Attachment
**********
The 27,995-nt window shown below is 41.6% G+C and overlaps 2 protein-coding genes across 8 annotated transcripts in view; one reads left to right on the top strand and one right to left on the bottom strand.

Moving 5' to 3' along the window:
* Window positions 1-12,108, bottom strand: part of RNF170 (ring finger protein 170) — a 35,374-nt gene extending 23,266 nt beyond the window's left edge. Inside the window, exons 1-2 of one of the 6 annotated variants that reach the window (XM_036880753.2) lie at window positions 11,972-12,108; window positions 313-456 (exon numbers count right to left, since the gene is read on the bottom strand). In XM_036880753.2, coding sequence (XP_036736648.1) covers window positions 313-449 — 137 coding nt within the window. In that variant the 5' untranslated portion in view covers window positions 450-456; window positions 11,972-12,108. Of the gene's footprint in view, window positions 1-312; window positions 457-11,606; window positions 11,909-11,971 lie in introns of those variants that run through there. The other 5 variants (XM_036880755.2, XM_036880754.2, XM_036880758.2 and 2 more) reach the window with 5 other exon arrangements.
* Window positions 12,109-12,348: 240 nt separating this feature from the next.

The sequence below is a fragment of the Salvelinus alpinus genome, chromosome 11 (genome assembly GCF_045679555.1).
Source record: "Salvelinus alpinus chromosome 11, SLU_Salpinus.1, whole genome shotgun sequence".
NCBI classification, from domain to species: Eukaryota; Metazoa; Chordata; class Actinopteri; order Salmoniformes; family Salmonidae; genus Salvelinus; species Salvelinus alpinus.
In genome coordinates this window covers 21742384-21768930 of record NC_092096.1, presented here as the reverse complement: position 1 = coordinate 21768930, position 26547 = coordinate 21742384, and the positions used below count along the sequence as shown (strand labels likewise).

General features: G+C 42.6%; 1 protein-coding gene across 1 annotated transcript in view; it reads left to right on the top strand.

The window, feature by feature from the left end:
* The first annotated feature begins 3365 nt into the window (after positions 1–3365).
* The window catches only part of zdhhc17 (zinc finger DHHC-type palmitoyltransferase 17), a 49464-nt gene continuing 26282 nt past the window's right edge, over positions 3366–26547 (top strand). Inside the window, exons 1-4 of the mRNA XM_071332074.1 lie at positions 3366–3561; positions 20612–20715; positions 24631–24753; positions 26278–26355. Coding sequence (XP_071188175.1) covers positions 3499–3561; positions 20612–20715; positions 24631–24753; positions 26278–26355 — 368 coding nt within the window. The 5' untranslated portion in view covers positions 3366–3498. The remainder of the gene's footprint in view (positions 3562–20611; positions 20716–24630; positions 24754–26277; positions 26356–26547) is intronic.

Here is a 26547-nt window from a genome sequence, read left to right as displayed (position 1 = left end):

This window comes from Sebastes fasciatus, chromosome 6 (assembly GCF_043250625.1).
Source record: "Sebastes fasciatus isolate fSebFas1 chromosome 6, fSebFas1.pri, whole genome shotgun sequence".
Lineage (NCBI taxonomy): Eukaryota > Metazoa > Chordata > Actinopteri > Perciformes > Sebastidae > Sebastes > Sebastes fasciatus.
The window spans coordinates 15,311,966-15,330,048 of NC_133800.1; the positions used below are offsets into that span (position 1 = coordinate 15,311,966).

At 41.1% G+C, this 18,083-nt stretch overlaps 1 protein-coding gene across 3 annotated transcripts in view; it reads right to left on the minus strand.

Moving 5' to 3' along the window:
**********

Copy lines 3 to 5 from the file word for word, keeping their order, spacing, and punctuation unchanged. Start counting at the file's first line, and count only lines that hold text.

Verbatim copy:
* Window positions 1-12,108, bottom strand: part of RNF170 (ring finger protein 170) — a 35,374-nt gene extending 23,266 nt beyond the window's left edge. Inside the window, exons 1-2 of one of the 6 annotated variants that reach the window (XM_036880753.2) lie at window positions 11,972-12,108; window positions 313-456 (exon numbers count right to left, since the gene is read on the bottom strand). In XM_036880753.2, coding sequence (XP_036736648.1) covers window positions 313-449 — 137 coding nt within the window. In that variant the 5' untranslated portion in view covers window positions 450-456; window positions 11,972-12,108. Of the gene's footprint in view, window positions 1-312; window positions 457-11,606; window positions 11,909-11,971 lie in introns of those variants that run through there. The other 5 variants (XM_036880755.2, XM_036880754.2, XM_036880758.2 and 2 more) reach the window with 5 other exon arrangements.
* Window positions 12,109-12,348: 240 nt separating this feature from the next.

The sequence below is a fragment of the Salvelinus alpinus genome, chromosome 11 (genome assembly GCF_045679555.1).